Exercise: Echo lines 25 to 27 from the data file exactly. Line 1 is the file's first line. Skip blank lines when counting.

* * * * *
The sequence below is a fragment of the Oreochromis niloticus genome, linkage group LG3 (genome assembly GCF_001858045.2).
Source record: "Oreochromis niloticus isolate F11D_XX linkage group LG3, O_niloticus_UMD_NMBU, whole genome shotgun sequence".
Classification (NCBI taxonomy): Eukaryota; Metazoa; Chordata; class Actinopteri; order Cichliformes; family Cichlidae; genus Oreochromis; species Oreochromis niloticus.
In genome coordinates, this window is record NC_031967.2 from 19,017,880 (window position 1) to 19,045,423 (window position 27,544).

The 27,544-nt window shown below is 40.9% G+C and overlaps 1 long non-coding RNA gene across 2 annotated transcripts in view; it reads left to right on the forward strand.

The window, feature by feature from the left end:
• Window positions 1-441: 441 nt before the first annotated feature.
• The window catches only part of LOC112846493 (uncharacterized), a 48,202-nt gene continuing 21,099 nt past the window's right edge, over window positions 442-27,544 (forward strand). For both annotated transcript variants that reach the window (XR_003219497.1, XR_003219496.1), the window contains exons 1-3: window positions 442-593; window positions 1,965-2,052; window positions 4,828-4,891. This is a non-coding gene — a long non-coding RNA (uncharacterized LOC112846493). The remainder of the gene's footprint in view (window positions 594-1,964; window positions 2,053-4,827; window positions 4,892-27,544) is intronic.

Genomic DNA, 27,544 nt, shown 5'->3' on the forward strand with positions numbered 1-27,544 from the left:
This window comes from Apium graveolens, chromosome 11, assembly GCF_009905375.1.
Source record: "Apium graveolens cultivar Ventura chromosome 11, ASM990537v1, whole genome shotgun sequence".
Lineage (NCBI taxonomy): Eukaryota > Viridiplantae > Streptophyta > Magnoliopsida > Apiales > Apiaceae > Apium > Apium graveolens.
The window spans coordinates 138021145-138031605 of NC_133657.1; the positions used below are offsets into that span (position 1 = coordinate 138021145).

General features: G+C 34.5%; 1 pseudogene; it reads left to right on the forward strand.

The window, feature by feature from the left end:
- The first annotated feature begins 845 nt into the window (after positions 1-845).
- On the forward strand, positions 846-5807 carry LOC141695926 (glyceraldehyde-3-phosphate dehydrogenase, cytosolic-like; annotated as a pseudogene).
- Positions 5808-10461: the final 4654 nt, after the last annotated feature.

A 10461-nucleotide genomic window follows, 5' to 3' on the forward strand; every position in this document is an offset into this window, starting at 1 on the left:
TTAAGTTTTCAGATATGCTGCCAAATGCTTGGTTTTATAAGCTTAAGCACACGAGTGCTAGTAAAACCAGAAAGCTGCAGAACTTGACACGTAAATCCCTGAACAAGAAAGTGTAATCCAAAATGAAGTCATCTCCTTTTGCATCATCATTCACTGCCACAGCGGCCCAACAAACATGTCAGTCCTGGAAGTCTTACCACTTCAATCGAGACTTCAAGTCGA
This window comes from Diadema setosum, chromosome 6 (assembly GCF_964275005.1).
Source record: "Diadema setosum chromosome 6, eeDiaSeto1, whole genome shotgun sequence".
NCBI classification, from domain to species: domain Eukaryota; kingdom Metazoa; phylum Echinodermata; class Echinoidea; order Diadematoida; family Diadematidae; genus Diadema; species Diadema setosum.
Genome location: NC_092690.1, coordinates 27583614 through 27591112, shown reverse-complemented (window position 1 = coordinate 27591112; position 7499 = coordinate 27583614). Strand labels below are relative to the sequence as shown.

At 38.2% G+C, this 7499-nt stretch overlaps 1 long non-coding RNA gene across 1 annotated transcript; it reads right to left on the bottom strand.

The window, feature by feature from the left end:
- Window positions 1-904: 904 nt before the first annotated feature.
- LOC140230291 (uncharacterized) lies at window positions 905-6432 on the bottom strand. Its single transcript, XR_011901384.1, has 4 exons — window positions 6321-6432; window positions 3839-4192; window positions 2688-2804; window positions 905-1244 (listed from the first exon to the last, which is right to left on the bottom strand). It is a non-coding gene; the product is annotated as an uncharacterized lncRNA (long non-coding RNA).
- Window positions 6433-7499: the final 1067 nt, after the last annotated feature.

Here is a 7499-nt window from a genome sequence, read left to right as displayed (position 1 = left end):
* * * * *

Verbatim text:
At 38.2% G+C, this 7499-nt stretch overlaps 1 long non-coding RNA gene across 1 annotated transcript; it reads right to left on the bottom strand.

The window, feature by feature from the left end:
- Window positions 1-904: 904 nt before the first annotated feature.